She turned at the sound of that beloved voice and saw Mitch running toward the soccer field at practice Monday afternoon. It was the last place she would have expected him, as he would have had to take time off from the mill to be here at this time of day.
Choking, she ran to him and launched herself in his arms, then buried her face in his shoulder and cried.
“Talk to me.”
“I ca—can’t—” She hiccuped. “I have to practice.”
“No you don’t,” Coach Leonard said from behind her. “Mina, take him to my office.”
“Thanks, Kyle,” Mitch said over Mina’s head.
Once they were in Coach’s office, Mitch lifted Mina and set her on the edge of the desk, then went and rummaged for tissues to clean her face. He found bandages, but she figured it was applicable, since her heart was broken.
He got her a drink of water and hitched himself up on the desk beside her. “So … what happened? You weren’t at church yesterday and your dad wanted an interview with me, but I told him to get lost.”
“You said that?” she whispered in horrified awe.
“Yeah, I said that,” he said flatly. “My mission president was like him. I sat there and took whatever he had to dish out, but my companion didn’t. I regret what I didn’t do that I should’ve done, and I’m never going to let somebody walk all over me like that ever again.”
It was like dawn had broken, and Mina poured out her heart and soul.
It took a while.
“Where’s my daughter? I know that no-good kid’s here!” Mina’s father’s voice echoed off the walls of the school halls.
“Quick, hide,” she whispered.
“I am not hiding from him, Mina,” Mitch said. “That’s not who I am.”
“For my sake, Mitch. You don’t know what’ll happen to me at home.”
He struggled, she knew, but because he knew she was telling the truth, he hid.
She propped her ankle up on her knee and busied herself wrapping it with the bandages she’d thoroughly soaked with her tears.
Her father burst in and glanced around, looking for all the world like a wildman. “Where is he?” he roared.
“That no-good Hollander kid.”
“Uh … Daddy, it’s six o’clock. He’d be at the mill.” She’d never lied to her father before, but it rolled off her tongue so easily it almost frightened her.
He stopped short, as if he’d been sucker punched. “What happened to your ankle?”
“I twisted it. I’m wrapping it.”
“I can see that,” he snapped. “I’m not an idiot. Hm. Well. Are you going to be able to play Wednesday?”
“Um, yes, I think so. But, um, what about my birthday?”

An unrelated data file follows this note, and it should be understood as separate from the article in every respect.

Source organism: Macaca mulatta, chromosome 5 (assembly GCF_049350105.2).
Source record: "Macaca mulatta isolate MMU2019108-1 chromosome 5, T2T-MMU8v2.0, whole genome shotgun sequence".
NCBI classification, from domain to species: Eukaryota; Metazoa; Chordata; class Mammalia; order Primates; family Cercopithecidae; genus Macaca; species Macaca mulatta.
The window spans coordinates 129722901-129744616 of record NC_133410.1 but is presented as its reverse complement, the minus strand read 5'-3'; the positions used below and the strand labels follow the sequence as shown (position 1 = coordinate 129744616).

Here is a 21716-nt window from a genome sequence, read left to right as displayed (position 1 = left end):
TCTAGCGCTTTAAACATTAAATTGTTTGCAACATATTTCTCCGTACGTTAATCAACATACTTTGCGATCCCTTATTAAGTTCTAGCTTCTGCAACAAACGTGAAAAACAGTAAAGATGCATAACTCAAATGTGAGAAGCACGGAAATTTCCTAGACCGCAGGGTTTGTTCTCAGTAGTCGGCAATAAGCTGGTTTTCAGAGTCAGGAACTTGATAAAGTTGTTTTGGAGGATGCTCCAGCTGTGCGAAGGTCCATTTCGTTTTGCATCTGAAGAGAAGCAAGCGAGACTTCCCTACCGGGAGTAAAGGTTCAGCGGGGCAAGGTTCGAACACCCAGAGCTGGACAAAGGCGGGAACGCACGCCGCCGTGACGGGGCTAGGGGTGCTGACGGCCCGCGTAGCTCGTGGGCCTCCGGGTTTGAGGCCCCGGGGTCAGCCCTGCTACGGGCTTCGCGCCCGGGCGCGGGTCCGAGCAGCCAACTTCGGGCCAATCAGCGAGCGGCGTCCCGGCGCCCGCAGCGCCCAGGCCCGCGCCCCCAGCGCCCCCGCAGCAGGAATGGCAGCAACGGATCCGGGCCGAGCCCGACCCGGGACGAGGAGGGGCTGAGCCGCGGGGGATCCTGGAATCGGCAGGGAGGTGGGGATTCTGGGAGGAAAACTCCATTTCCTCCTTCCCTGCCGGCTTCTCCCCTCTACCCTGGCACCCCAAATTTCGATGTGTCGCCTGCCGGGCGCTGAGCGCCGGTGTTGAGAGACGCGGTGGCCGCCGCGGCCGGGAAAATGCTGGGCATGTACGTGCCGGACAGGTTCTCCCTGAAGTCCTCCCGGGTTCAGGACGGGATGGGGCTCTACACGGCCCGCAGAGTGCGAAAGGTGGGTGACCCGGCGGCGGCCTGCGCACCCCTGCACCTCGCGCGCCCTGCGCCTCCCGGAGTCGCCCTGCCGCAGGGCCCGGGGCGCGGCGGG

“What about it? You have a game. You play. I have to work on my birthday.”
“Oh,” she whispered, unaccountably hurt. She’d hoped for a nice surprise birthday party for her eighteenth birthday, when she would get to vote.
He turned and strode out of the room. “Find a crutch if you need one and get in the car. I’m hungry and I want to get home.”
She waited until she had heard the last of his footsteps echoing.
“Mina,” Mitch said once he’d un-hidden. “I have an idea. You aren’t going to like it, but will you at least think about it?”
She gulped. “Um, okay.”
“You have an out-of-town game the first week of December in Atlantic City, right?”
“You and I could get married.”
Her mouth dropped open.
“I love you, Mina,” he said as if he said it every day in passing, and not for the first time ever, because he was rushed and listening for her father’s footsteps. “I promise, somehow, I will give you everything you ever wanted in life. So, think about it.”
“I wanted to get married in the temple,” she wailed.
“Your father would never allow it,” he replied. “We can get sealed in a year, I promise, but he’s the bishop, and he’ll never sign off on your temple recommend. After we’re married, we’ll find an apartment in another ward and do it there.”
“No, wait,” she said. “I have a temple recommend.”
His brow wrinkled. “How?”
“It was for whenever I was going to get married to Greg.” She leaned forward. “Mitch, I can go. I don’t need his permission as long as I have the recommend and I’m eighteen.”
His eyes widened.
“So all we’d really have to do is make an appointment at the Washington, DC temple. We could do it.”
He stood stunned. “What about a wedding dress?”
“I have to go,” she whispered, near tears.
And then he kissed her for the first time, the same mouth that had kissed Inez so lustily, and she felt something low in the pit of her belly when his tongue slid along hers.